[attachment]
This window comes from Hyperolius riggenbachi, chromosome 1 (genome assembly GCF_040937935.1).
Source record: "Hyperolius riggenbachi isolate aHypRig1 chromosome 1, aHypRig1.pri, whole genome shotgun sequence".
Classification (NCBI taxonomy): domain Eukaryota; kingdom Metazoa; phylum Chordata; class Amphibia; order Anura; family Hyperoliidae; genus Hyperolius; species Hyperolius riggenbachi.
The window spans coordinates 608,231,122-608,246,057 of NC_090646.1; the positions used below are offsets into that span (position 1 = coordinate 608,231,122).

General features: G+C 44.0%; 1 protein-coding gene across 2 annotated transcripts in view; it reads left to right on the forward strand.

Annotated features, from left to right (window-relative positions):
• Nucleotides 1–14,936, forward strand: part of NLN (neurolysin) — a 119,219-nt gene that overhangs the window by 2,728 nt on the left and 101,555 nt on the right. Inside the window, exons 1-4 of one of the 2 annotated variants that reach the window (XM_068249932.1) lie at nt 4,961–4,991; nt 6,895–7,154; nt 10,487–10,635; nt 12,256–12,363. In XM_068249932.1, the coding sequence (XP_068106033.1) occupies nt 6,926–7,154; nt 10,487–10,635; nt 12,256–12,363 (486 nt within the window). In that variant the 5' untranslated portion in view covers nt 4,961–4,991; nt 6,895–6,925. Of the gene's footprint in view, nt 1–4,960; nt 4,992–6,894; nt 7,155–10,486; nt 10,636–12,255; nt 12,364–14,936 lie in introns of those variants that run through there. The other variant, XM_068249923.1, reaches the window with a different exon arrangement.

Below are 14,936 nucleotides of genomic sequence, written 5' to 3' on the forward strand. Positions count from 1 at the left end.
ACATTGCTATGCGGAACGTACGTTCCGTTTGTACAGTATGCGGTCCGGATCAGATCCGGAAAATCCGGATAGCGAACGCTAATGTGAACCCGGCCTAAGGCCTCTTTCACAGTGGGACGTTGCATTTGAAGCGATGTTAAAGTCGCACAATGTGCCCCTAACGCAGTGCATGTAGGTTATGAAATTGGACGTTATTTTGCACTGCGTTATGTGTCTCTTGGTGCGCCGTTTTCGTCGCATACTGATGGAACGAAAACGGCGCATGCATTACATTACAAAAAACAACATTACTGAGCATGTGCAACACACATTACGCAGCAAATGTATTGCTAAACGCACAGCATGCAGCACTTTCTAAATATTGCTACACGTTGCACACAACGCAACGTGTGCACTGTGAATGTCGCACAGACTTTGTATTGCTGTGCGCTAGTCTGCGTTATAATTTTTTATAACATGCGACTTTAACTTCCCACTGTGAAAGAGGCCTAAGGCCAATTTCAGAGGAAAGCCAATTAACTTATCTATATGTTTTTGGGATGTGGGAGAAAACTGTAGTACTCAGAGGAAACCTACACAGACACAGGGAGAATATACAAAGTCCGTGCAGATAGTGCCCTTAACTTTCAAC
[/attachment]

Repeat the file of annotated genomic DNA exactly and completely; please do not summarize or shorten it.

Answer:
This window comes from Hyperolius riggenbachi, chromosome 1 (genome assembly GCF_040937935.1).
Source record: "Hyperolius riggenbachi isolate aHypRig1 chromosome 1, aHypRig1.pri, whole genome shotgun sequence".
Classification (NCBI taxonomy): domain Eukaryota; kingdom Metazoa; phylum Chordata; class Amphibia; order Anura; family Hyperoliidae; genus Hyperolius; species Hyperolius riggenbachi.
The window spans coordinates 608,231,122-608,246,057 of NC_090646.1; the positions used below are offsets into that span (position 1 = coordinate 608,231,122).

General features: G+C 44.0%; 1 protein-coding gene across 2 annotated transcripts in view; it reads left to right on the forward strand.

Annotated features, from left to right (window-relative positions):
• Nucleotides 1–14,936, forward strand: part of NLN (neurolysin) — a 119,219-nt gene that overhangs the window by 2,728 nt on the left and 101,555 nt on the right. Inside the window, exons 1-4 of one of the 2 annotated variants that reach the window (XM_068249932.1) lie at nt 4,961–4,991; nt 6,895–7,154; nt 10,487–10,635; nt 12,256–12,363. In XM_068249932.1, the coding sequence (XP_068106033.1) occupies nt 6,926–7,154; nt 10,487–10,635; nt 12,256–12,363 (486 nt within the window). In that variant the 5' untranslated portion in view covers nt 4,961–4,991; nt 6,895–6,925. Of the gene's footprint in view, nt 1–4,960; nt 4,992–6,894; nt 7,155–10,486; nt 10,636–12,255; nt 12,364–14,936 lie in introns of those variants that run through there. The other variant, XM_068249923.1, reaches the window with a different exon arrangement.

Below are 14,936 nucleotides of genomic sequence, written 5' to 3' on the forward strand. Positions count from 1 at the left end.
ACATTGCTATGCGGAACGTACGTTCCGTTTGTACAGTATGCGGTCCGGATCAGATCCGGAAAATCCGGATAGCGAACGCTAATGTGAACCCGGCCTAAGGCCTCTTTCACAGTGGGACGTTGCATTTGAAGCGATGTTAAAGTCGCACAATGTGCCCCTAACGCAGTGCATGTAGGTTATGAAATTGGACGTTATTTTGCACTGCGTTATGTGTCTCTTGGTGCGCCGTTTTCGTCGCATACTGATGGAACGAAAACGGCGCATGCATTACATTACAAAAAACAACATTACTGAGCATGTGCAACACACATTACGCAGCAAATGTATTGCTAAACGCACAGCATGCAGCACTTTCTAAATATTGCTACACGTTGCACACAACGCAACGTGTGCACTGTGAATGTCGCACAGACTTTGTATTGCTGTGCGCTAGTCTGCGTTATAATTTTTTATAACATGCGACTTTAACTTCCCACTGTGAAAGAGGCCTAAGGCCAATTTCAGAGGAAAGCCAATTAACTTATCTATATGTTTTTGGGATGTGGGAGAAAACTGTAGTACTCAGAGGAAACCTACACAGACACAGGGAGAATATACAAAGTCCGTGCAGATAGTGCCCTTAACTTTCAAC